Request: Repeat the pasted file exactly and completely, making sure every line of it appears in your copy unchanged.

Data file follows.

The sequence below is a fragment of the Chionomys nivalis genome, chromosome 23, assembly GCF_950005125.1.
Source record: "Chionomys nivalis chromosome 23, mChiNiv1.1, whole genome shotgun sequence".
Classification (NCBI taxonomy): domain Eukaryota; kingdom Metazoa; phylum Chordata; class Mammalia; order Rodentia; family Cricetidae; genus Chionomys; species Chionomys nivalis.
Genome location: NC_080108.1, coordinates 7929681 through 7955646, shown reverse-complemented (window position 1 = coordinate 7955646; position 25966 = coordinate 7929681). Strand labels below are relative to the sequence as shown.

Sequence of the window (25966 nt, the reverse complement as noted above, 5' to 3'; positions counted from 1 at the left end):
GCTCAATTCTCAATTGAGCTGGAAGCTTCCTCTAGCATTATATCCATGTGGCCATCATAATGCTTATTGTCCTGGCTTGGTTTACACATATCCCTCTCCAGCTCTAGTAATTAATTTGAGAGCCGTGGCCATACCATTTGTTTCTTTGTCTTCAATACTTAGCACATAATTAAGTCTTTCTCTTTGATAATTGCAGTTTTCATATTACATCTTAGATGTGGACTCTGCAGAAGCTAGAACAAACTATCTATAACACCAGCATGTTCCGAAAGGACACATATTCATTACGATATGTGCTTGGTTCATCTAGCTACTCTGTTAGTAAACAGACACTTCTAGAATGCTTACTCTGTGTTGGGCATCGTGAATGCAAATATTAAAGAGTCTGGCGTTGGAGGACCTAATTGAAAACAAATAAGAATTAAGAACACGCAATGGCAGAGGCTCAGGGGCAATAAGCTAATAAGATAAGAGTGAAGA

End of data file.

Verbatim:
The sequence below is a fragment of the Chionomys nivalis genome, chromosome 23, assembly GCF_950005125.1.
Source record: "Chionomys nivalis chromosome 23, mChiNiv1.1, whole genome shotgun sequence".
Classification (NCBI taxonomy): domain Eukaryota; kingdom Metazoa; phylum Chordata; class Mammalia; order Rodentia; family Cricetidae; genus Chionomys; species Chionomys nivalis.
Genome location: NC_080108.1, coordinates 7929681 through 7955646, shown reverse-complemented (window position 1 = coordinate 7955646; position 25966 = coordinate 7929681). Strand labels below are relative to the sequence as shown.

Sequence of the window (25966 nt, the reverse complement as noted above, 5' to 3'; positions counted from 1 at the left end):
GCTCAATTCTCAATTGAGCTGGAAGCTTCCTCTAGCATTATATCCATGTGGCCATCATAATGCTTATTGTCCTGGCTTGGTTTACACATATCCCTCTCCAGCTCTAGTAATTAATTTGAGAGCCGTGGCCATACCATTTGTTTCTTTGTCTTCAATACTTAGCACATAATTAAGTCTTTCTCTTTGATAATTGCAGTTTTCATATTACATCTTAGATGTGGACTCTGCAGAAGCTAGAACAAACTATCTATAACACCAGCATGTTCCGAAAGGACACATATTCATTACGATATGTGCTTGGTTCATCTAGCTACTCTGTTAGTAAACAGACACTTCTAGAATGCTTACTCTGTGTTGGGCATCGTGAATGCAAATATTAAAGAGTCTGGCGTTGGAGGACCTAATTGAAAACAAATAAGAATTAAGAACACGCAATGGCAGAGGCTCAGGGGCAATAAGCTAATAAGATAAGAGTGAAGA